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<SegmentTemplate timescale="1000" duration="9750" media="vid.mp4" startNumber="1"/>
<Representation id="5" mimeType="video/mp4" codecs="avc1.64001f" width="1280" height="720"
startWithSAP="1" bandwidth="3861547">
<SegmentTemplate timescale="1000" duration="9750" media="vid.mp4" startNumber="1"/>
<ContentComponent id="1" contentType="audio" lang="en"/>
<SegmentTemplate initialization="vid.mp4"/>
<Representation id="1" mimeType="audio/mp4" codecs="mp4a.40.02" sampleRate="44100"
numChannels="2" lang="en" startWithSAP="1" bandwidth="257141">
<SegmentTemplate timescale="1000" duration="9980" media="audio.m4s" startNumber="1"/>
In the previous example, you can see that the MPD file is really just straight XML outlining the instructions for
the video player to ingest. You'll notice in the XML that certain nodes outline the representation of instructions for
the DASH player to interpret. DASH is video codec agnostic, and ideally through browser and device adoption,
MPEG-DASH will become the de facto standard for delivering HTML5 video over HTTP. If this adoption takes, as
I believe it will, you will see very good uses of dynamic video advertising handled completely on the client side.
Basically, the manifest files are really just a playlist or description file; as a viewer begins to view the first few segments,
the later segments in the description could be reserved for targeted advertising. This will eliminate the need for
rendering hundreds upon thousands of custom video permutations on a server in order to target them to the correct
audience. With DASH, truly addressable video content can be achieved rather simply.
You'll learn more about dynamic advertising in Chapter 11.
Cloud Services
You may be asking, “With all the talk about encoding, transcoding, and delivery issues with video, how can an
organization make sense of it all operationally and turn a profit?”
Fear not, there are a lot of cloud encoding services such as (, Wowza, Zencoder, Akamai,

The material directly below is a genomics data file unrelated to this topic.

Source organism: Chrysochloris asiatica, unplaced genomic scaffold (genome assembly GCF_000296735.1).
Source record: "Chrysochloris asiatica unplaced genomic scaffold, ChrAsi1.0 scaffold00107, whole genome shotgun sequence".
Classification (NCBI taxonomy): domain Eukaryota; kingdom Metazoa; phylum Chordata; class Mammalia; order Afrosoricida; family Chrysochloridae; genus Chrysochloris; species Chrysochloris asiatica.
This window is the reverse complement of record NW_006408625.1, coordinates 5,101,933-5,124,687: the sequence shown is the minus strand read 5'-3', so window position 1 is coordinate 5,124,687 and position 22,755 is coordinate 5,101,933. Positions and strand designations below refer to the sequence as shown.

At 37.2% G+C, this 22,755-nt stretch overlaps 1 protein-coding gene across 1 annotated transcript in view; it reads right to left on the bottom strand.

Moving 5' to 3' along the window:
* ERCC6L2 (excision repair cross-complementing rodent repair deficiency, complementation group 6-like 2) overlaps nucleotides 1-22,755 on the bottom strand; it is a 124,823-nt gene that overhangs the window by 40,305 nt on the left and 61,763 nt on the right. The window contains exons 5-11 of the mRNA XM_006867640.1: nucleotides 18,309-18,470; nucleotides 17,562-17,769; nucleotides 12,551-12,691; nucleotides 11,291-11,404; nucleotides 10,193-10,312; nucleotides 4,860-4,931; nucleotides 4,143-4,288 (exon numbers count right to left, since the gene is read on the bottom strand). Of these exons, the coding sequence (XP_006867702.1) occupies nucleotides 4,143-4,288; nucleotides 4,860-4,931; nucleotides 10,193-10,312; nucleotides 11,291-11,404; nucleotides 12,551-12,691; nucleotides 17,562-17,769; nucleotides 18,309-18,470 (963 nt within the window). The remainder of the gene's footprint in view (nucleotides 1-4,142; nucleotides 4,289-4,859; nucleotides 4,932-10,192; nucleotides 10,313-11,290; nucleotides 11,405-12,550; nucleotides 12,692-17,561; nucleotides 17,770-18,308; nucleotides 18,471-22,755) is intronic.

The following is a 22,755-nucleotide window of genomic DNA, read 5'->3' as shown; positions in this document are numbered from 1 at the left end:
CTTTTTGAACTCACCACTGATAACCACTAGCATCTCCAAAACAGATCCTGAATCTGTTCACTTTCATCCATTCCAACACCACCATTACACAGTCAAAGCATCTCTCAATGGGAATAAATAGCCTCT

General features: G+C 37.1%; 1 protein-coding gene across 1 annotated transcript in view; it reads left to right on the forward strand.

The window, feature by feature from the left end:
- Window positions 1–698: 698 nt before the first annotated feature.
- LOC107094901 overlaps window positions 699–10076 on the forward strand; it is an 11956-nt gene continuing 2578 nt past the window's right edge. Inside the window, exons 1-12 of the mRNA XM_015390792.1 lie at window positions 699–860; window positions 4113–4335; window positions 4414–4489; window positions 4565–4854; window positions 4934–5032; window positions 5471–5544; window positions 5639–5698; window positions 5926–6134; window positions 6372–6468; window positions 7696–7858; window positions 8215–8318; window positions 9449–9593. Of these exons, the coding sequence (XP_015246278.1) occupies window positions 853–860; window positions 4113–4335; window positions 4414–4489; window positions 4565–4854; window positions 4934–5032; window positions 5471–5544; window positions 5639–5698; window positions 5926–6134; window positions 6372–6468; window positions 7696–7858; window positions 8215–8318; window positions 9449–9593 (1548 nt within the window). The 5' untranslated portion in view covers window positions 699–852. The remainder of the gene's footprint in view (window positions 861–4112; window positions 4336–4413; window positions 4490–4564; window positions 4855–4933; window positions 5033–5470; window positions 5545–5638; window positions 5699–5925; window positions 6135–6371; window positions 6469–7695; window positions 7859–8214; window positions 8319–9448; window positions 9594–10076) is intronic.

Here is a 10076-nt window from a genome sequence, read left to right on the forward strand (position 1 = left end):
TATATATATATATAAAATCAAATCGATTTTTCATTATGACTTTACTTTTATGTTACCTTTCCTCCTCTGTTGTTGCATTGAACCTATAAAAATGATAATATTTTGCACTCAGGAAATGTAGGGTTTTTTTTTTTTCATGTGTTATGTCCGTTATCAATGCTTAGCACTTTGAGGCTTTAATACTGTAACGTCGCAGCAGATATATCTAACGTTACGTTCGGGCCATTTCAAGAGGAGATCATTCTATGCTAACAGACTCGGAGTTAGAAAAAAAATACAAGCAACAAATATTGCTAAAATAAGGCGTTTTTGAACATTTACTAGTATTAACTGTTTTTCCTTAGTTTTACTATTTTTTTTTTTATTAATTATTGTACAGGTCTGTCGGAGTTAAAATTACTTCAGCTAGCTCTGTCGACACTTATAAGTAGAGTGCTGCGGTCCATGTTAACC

and others that are aiming to ease this video fragmentation for businesses and content owners. These services allow
you to upload your source media asset to their cloud-based services; then you select what devices and browsers you
want to target, and they handle the transcoding and delivery process. You can even open up the “hood,” so to speak,
and really customize the video encoding parameters that you've learned in this chapter, that is, if you feel comfortable
enough to do so. These cloud services typically sit on top of an Amazon cloud server where, as more requests come
in, they spin up more servers to process the transcoding jobs. This greatly reduces the overhead of running and
maintaining several servers that could or could not be working at that given moment. If you're building a content site
for a major media network or are a content owner looking to deploy across all screens, you'll want to take a look at one
of these white-label solutions. Having an external service handle your video conversions into all the correct formats is
a blessing; it allows you to “pass the buck” to your clients and spares you from the operational nightmare of managing,
converting, and hosting all of your video assets. This process works with YouTube, Vimeo, Ooyala, Brightcove, and
others. I believe as more solutions like open source WebM encoding and player-agnostic MPEG-DASH delivery
become available, we as an industry will work our way out of the fragmentation woes. I hope we all reflect on this a
few years from now and shake our heads at the crazy hoops we had to jump through to deploy video across.
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